Canada to test immigrants’ professional credentials

OTTAWA, (Reuters) – The Canadian government says it is taking action to try to ensure that immigrants with foreign professional credentials are actually qualified to work in their chosen fields in Canada, with the screening to be done before they arrive.

Citizenship and Immigration Minister Jason Kenney announced the proposed new requirement today in a speech to regulatory bodies that are responsible for recognizing or denying foreign credentials.

The idea is to avoid situations in which, for instance, foreign doctors cannot find work after immigrating to Canada because Canadian medical bodies will not recognize their qualifications, and end up in jobs such as driving taxis.

“The overall goal here is to better select and better support potential immigrants before they come to Canada, so they can hit the ground running once they arrive by integrating quickly into our labour market,” Kenney said.

Kenney said he continually hears heart-rending stories of doctors and other professionals from abroad unable to get licensed to practice in Canada.

The plan is for the government to hire designated third-party organizations to do the assessments, which will feed into the decision on whether to let the applicants immigrate.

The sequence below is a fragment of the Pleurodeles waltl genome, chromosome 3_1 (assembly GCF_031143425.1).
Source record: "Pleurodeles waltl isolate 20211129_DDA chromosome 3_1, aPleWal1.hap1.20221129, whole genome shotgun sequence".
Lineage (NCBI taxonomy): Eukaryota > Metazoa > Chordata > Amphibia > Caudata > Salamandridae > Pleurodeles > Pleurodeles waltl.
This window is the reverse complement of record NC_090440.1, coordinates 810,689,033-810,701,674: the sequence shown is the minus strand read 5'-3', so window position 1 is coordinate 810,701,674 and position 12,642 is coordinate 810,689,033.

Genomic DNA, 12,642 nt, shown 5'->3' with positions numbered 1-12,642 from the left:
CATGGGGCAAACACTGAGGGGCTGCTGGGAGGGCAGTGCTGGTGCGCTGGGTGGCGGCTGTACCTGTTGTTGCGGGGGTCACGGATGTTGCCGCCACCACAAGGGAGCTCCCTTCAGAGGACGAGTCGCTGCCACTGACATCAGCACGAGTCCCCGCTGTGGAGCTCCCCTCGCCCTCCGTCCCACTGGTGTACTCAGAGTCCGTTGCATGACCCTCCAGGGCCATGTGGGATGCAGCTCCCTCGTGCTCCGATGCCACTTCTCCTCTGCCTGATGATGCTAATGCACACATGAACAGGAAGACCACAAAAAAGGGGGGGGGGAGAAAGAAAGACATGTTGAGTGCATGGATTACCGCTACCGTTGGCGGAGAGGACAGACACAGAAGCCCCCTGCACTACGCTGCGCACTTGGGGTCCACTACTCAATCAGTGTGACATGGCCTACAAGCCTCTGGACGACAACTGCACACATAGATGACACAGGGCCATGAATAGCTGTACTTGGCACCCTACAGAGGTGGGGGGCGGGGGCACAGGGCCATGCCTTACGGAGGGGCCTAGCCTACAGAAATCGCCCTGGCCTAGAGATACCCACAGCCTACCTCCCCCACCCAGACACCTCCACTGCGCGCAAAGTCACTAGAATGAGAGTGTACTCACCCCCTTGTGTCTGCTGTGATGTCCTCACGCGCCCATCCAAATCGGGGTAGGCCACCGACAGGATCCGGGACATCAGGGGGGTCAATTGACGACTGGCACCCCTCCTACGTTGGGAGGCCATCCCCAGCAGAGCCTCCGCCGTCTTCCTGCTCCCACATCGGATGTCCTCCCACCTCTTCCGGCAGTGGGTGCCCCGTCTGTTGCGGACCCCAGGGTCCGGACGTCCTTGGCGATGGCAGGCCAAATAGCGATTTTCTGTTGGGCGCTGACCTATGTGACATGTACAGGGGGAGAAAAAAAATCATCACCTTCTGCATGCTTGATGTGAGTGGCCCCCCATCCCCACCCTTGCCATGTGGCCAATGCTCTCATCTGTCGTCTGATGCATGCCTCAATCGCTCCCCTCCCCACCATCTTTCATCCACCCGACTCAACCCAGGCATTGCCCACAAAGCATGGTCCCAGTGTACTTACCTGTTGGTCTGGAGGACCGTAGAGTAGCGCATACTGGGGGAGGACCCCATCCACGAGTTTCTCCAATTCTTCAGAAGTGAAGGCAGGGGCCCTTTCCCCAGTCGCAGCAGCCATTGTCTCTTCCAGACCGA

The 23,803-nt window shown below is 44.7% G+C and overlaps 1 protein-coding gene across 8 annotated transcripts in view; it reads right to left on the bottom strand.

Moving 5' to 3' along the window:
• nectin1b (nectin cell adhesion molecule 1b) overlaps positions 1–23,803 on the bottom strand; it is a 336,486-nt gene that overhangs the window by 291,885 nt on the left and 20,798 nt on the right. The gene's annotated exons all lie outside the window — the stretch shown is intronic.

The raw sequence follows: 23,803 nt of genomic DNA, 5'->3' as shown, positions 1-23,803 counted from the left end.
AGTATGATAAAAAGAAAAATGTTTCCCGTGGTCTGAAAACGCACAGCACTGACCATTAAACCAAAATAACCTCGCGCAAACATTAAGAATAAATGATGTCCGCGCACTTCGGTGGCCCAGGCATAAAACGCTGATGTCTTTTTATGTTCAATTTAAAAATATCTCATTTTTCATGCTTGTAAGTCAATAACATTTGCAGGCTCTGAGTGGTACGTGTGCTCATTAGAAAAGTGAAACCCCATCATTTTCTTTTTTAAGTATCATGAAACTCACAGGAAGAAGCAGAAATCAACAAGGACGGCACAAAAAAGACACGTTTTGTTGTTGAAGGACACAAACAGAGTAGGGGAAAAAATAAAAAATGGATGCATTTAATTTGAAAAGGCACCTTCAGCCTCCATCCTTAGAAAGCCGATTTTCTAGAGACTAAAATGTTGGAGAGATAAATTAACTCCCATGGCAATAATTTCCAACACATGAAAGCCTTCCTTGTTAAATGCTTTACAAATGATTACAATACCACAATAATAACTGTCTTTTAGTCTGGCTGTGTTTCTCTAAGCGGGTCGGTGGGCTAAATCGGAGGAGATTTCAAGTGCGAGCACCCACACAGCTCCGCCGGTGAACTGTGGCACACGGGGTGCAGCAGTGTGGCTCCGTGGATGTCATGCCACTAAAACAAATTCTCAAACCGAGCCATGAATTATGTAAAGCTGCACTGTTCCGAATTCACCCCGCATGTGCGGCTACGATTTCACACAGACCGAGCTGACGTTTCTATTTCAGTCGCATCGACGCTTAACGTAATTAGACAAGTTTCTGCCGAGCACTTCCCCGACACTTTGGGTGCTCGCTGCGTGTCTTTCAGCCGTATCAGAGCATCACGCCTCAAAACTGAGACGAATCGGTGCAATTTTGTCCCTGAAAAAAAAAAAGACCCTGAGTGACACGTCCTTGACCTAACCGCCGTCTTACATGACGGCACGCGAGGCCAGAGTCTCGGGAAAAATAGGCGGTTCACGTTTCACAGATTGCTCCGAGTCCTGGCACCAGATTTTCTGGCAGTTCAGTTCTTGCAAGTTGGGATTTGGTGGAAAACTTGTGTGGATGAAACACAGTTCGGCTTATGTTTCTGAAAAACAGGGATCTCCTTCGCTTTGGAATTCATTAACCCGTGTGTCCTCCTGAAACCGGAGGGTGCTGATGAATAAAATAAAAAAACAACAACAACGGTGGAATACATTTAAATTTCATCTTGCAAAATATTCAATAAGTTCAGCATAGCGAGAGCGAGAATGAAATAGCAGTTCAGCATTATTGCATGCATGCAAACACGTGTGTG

Kenney said this would enable Canadian officials to screen out applicants without the necessary education and qualifications more effectively.

He said he hopes to have the system up and running by the end of the year.

“Not everyone from every country from every university has an equal shot at licensure at a job in a profession in Canada,” he said.

“Part of the problem in the past has been our rigid and passive immigration system, which has invited people into the country, even those who frankly will never have a shot at applying their credentials into the licensed profession in Canada.”

Kenney said the plan was no guarantee that the proposals would improve the chances that accrediting organizations in Canada – the College of Physicians and Surgeons of Ontario, for example – will end up accrediting the immigrants once they arrive.

The government cannot force the regulatory bodies to accredit more foreigners, and Kenney said it did not want them to lower their Canadian standards. But he did encourage the regulatory bodies to streamline their processes and open up opportunity.

Around the Web